Taken together, these data suggest that tobacco smoke, as a multicomponent bioactive agent, has a widespread effect on development of all three embryonic germ layers, consistent with persistent expression of the pluripotency markers, Oct4 and Nanog (Fig. 3). Specifically, it appears that the nicotine component of tobacco smoke has a significant impact on cardiac specification (Nkx2-5) within mesoderm, while other components of tobacco smoke likely have a greater impact on hematopoietic differentiation (Tal1) and earlier mesodermal development (Brachyury). In contrast, nicotine appears to have a dominant effect on the early development of ectoderm (Nestin) and endoderm (α-fetoprotein), whereas other tobacco smoke components may target later developmental events in these tissues (βIII tubulin and FoxA2, respectively).
Given the widespread developmental effects of tobacco smoke exposure, we examined the expression of sentinel genes for the Notch, TGFβ and canonical Wnt signaling pathways in differentiating hESCs exposed to tobacco smoke and nicotine (Fig. 5A). The Notch pathway controls multiple cell differentiation pathways during embryonic and adult life (Liu et al., 2010). Wnt signaling through its canonical pathway has been implicated in germ layer specification (Wang and Wynshaw-Boris, 2004). Signaling through TGFβ regulates multiple effectors of embryonic stem cell pluripotency and differentiation (Ogawa et al., 2007). We assessed the expression of Hes1, a downstream effector of Notch, Nodal, a TGFβ ligand specifically implicated in cell differentiation (Watabe and Miyazono, 2009), and Lef1, a transcription factor that reports canonical Wnt activity (Ling et al., 2009), in tobacco smoke- and nicotine-treated differentiating hESCs at 14 days. Expression levels of all three sentinel genes were upregulated with both tobacco smoke and nicotine exposure, however, the most prominent impact was seen with Nodal expression (Tobacco: 1.0±0.2 versus 72.4±5.3, p=0.0001; Nicotine: 1.0±0.2 versus 48.3±3.4, p=0.0001). In addition, Nodal expression in response to tobacco smoke was 50% higher compared to nicotine exposure alone (72.4±5.3 versus 48.3±3.4, p=0.003), suggesting both nicotine-dependent and -independent effects of tobacco smoke on Nodal-mediated TGFβ signaling.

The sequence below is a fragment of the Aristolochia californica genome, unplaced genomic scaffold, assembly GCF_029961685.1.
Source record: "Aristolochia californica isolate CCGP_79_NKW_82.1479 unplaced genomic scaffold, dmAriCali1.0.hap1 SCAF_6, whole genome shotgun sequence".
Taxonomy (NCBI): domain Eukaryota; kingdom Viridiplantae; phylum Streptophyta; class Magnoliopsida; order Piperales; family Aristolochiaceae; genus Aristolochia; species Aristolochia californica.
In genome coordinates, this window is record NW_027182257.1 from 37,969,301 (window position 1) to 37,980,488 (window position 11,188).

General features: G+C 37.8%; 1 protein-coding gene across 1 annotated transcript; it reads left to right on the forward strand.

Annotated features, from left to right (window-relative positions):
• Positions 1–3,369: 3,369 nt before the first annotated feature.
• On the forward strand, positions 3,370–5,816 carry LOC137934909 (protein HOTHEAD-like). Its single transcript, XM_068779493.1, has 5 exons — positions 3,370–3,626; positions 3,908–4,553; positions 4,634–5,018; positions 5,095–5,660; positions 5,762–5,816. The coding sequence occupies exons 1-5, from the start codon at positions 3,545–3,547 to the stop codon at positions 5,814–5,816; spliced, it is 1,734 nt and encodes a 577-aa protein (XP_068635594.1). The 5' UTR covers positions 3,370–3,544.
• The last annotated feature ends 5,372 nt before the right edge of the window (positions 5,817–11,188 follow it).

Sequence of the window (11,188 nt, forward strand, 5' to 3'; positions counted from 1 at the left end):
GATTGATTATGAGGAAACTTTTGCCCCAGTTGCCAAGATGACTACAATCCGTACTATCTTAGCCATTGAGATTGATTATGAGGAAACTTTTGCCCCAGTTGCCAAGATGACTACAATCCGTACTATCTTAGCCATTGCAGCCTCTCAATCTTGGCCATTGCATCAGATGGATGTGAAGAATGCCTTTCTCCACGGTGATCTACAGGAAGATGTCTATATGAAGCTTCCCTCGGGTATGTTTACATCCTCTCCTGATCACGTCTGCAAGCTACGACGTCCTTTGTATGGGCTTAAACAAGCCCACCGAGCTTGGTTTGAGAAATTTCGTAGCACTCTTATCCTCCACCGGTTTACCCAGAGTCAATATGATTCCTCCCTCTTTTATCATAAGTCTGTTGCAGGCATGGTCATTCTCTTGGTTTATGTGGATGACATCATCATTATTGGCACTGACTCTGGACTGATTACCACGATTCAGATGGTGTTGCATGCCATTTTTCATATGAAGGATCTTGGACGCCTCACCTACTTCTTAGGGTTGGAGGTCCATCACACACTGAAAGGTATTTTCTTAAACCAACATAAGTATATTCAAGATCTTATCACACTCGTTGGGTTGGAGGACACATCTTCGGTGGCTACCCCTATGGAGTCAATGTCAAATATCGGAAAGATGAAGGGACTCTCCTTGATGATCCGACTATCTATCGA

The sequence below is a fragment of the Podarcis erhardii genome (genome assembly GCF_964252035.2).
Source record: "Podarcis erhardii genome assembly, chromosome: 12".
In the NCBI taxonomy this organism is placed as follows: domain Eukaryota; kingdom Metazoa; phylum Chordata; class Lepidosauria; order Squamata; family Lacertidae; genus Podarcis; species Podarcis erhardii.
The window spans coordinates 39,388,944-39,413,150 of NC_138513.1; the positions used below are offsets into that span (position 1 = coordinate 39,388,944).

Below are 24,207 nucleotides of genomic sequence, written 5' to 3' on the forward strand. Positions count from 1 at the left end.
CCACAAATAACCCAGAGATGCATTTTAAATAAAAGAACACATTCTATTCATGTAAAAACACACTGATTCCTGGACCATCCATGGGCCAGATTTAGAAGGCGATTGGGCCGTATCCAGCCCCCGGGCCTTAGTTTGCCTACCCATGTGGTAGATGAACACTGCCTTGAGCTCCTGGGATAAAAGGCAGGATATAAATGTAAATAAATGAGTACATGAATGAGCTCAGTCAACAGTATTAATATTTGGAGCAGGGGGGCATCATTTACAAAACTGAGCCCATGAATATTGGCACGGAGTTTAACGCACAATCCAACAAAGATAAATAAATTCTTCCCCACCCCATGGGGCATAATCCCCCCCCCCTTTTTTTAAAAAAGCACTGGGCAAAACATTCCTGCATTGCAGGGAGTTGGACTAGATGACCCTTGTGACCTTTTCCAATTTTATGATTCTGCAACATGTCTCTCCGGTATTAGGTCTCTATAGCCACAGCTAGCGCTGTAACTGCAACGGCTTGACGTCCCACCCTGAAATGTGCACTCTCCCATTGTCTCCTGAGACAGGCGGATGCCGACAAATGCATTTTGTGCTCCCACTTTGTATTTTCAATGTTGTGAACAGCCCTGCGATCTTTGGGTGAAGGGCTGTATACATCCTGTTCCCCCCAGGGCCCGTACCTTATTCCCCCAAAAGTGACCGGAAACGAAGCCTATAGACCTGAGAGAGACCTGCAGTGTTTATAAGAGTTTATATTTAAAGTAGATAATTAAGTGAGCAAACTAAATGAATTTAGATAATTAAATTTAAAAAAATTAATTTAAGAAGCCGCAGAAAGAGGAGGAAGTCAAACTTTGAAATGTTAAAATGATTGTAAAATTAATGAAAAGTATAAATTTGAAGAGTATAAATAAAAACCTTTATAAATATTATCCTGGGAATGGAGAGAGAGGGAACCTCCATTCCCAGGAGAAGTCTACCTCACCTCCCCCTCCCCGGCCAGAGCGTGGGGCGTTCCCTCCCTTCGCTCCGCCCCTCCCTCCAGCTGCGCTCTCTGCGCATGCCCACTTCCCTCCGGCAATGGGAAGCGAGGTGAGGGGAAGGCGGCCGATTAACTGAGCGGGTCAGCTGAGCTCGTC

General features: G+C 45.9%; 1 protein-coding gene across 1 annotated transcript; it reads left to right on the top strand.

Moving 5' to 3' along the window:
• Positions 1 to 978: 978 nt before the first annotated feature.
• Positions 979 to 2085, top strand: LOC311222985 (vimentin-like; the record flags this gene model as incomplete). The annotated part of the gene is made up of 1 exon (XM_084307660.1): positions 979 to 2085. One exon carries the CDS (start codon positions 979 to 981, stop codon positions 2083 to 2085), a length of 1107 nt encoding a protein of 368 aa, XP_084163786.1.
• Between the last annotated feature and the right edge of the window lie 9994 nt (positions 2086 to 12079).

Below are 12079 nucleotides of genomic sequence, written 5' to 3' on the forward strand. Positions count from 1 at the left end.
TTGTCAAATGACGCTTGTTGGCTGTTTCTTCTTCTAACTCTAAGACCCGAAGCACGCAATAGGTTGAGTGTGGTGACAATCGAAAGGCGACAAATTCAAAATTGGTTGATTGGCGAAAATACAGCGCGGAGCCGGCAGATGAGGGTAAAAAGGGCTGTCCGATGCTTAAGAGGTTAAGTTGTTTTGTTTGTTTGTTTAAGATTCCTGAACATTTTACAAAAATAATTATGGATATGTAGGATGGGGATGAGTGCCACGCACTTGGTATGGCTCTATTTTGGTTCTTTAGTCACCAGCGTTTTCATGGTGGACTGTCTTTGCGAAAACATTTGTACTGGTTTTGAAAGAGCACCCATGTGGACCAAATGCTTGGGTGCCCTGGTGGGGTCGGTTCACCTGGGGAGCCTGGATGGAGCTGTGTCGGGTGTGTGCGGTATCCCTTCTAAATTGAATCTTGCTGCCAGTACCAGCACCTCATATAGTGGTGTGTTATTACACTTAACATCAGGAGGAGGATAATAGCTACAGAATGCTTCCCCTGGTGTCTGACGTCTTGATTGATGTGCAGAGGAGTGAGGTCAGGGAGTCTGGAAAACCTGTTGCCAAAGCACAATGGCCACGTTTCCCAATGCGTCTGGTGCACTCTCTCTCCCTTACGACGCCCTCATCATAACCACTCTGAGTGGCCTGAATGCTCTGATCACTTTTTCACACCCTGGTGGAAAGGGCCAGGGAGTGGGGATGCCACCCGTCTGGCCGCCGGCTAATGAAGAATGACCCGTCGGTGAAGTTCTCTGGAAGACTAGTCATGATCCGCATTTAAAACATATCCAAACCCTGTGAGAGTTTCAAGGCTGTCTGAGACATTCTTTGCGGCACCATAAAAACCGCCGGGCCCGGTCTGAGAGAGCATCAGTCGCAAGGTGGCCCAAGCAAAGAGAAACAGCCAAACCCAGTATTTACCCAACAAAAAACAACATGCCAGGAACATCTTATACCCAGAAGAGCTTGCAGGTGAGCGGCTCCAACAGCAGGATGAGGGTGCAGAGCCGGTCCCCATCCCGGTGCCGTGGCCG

Nodal is essential for left-right axis symmetry and its expression contributes to the maintenance of stem cell pluripotency (Beddington and Robertson, 1999; Lee et al., 2011; Ogawa et al., 2007). Upon binding to its receptor, Nodal stimulates a signaling cascade that leads to the phosphorylation and binding of SMAD2/3 (Besser, 2004). The phospho-SMAD2/3 complex enters the nucleus and forms a transcriptional complex with SMAD4 and FoxH1 to control the expression of Nodal and other targets that promote pluripotency, including Oct4 (Lee et al., 2011) and Lefty, a negative regulator of Nodal (Pogoda et al., 2000; Saijoh et al., 2000).
Using qPCR, we assessed the expression of Lefty1, Nodal, and FoxH1 in differentiating hESCs exposed to tobacco smoke and nicotine (Fig. 5B). At day 14, Nodal expression was 50–75-fold higher in nicotine- and tobacco smoke-exposed cells, respectively, compared to untreated cells (Nicotine: 1.0±0.2 versus 48.3±3.4, p=0.0001; Tobacco: 1.0±0.2 versus 72.4±5.3, p=0.0001), and FoxH1 expression was also upregulated in exposed cells (Nicotine: 1.0±0.2 versus 23.9±2.6, p=0.0001; Tobacco: 1.0±0.2 versus 19.4±1.3, p=0.0001). Lefty1 expression was depressed, more so in tobacco smoke-exposed cells (Nicotine: 1.0±0.1 versus 0.6±0.1, p=0.008; Tobacco: 1.0±0.1 versus 0.3±0.0, p=0.0003). These data suggest that Nodal signaling may be responsible for persistence of the pluripotent state observed with tobacco smoke exposure (Fig. 3). In addition, the increased expression of Nodal in response to tobacco smoke compared to nicotine alone (72.4±5.3 versus 48.3±3.4, p=0.003) supports both nicotine-dependent and -independent effects of tobacco smoke on Nodal signaling.
To confirm that increased Nodal expression results in increased Nodal activity in tobacco smoke-exposed hESCs, we evaluated SMAD2 and phosph-SMAD2 levels in differentiating hESCs exposed to tobacco smoke and nicotine by immunoblot (Fig. 5C). Activin A stimulation of undifferentiated hESCs was used as a positive control for SMAD2 phosphorylation. We observed an increase in phosphorylated SMAD2 relative to total SMAD2 in tobacco smoke- and nicotine-exposed cells at 14 days of differentiation, consistent with an increase in signaling through Nodal. This provided biochemical confirmation that Nodal signaling likely causes the delay in hESC differentiation seen with tobacco exposure.